Pleiospilos Nelii: Split Rock Succulent. Split Rock succulent is a showy bloom larger than their size exotic plant. They are now a choice of priced ornamental pieces in homes. The Split Rock succulent is a native of South Africa. Its natural habitat is dry arid and semi-arid areas.
What is Pleiospilos Nelii or Split Rock Succulent?
During the winter months, the pair of leaves will splits open to make open way to new leaves. During the summer months when it’s warm, the leaves turn its color from greyish green to reddish.
If this succulent is grown correctly, the succulents should only ever have 1 to 2 sets of leaves. Every year a new set of leaves grows up through the center. This will replace the ones from last year. If you see the Split Rock succulent has too many leaves, they are stacking.
Flowers of Split Rock succulent
Its flowers will bloom at a diameter of 60 mm, with yellow or salmon color during the months of July to August. When the flowers wither, the color of the flowers turns to orange.
The maximum number of flowers are four between the leaves. The fragrant flowers open in the mid-afternoon. The capsules open when wet and will release the tiny seeds.
Alternates name of Pleiospilos Nelii
There are alternates names of Pleiospilos Nelii including Split Rock Plant, Mimicry Plant, Living Rock Cactus, African Living Rock, Pleiospilos nelii “Split Rock”, and Royal Flush Split Rocks.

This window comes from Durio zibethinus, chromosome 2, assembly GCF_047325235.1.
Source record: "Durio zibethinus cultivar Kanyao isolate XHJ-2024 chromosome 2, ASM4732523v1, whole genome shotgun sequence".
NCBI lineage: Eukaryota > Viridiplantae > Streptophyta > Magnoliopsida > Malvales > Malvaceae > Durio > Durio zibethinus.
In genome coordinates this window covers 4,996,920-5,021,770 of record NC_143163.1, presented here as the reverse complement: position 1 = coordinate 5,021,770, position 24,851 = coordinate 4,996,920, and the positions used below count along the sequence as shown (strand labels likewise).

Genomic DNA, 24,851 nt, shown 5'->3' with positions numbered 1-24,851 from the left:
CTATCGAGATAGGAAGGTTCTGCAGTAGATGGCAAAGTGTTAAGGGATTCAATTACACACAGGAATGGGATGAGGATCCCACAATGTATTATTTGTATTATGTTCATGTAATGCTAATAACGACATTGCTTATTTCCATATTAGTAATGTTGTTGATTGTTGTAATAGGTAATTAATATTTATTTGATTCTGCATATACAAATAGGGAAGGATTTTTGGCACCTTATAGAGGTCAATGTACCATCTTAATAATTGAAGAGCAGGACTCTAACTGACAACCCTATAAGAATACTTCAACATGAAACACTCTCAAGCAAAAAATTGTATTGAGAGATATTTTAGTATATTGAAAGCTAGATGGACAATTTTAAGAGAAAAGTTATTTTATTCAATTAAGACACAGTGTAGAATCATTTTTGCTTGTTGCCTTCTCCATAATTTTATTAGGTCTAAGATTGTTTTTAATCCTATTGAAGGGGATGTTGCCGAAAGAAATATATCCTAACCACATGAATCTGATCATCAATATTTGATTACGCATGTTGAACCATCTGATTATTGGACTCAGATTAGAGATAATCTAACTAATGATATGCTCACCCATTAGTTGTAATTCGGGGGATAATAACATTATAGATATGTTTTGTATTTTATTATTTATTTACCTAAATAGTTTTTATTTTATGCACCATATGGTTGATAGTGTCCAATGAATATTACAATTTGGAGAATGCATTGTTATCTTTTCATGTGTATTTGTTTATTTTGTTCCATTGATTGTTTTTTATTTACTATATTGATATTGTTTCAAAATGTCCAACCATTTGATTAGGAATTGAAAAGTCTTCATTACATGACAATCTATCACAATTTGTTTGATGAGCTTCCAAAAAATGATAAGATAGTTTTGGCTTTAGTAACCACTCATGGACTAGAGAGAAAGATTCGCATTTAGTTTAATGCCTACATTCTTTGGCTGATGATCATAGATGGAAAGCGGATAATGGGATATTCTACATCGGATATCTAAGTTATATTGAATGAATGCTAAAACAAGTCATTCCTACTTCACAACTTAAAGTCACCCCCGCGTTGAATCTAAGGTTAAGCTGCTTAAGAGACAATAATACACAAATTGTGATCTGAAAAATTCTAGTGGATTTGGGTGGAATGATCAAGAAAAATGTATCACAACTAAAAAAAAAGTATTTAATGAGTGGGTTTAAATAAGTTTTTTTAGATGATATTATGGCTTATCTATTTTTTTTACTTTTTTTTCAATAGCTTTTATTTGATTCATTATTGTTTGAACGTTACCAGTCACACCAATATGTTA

This Mimicry Plant is a succulent. As a succulent, it has to be provided with well-draining soil. The plant likes to grow in largely dry soils, so the soil should be close to that.
You have to make sure it does not use soil that is poorly constituted in terms of organic matter. They grow in the wild well without organic matter.
To sort out this problem, you can add sand and pebbles so that the soil can dry out. The minimum diameter of pot for Split Rock plant must be at least 5 inches deep because of the plant need to flex that taproot a bit.
Soil for split rocks is a blend of a cactus mix and add extra pumice. The good ratio is 25% cactus mix to 75% pumice. Avoid soil that contains sphagnum peat moss. You can also use a completely mineral mix.
Split Rock succulent has such a long tap root, so the pot size should be at least 3.5 inches to 4 inches deep. Buy a pot that has drainage holes in the bottom.
Do not ever add rocks to the bottom of the pot because it only raises the water table that leads to root rot.
The Mimicry Plant or Split Rock succulent can be grown as an outdoor for decoration in warmer areas. But you can always grow the Split Rock plant in a container so that you can bring it inside as temperatures get cooler.
It does not withstand cold weather because it is a tropical plant and colder temperature which takes a toll on its general health.
Split Rocks succulent value those sun rays, they are enjoying the full sun. But if there is no sunlight, partial shade is still fine.
For indoor growth, this Mimicry Plant must be exposed to maximum light to grow and thrive. One spot near a south-facing window is the right condition.
In the summertime, let Pleiospilos Nelii plant to enjoy bright outdoor light but you must protect the plant from a very harsh afternoon full sun.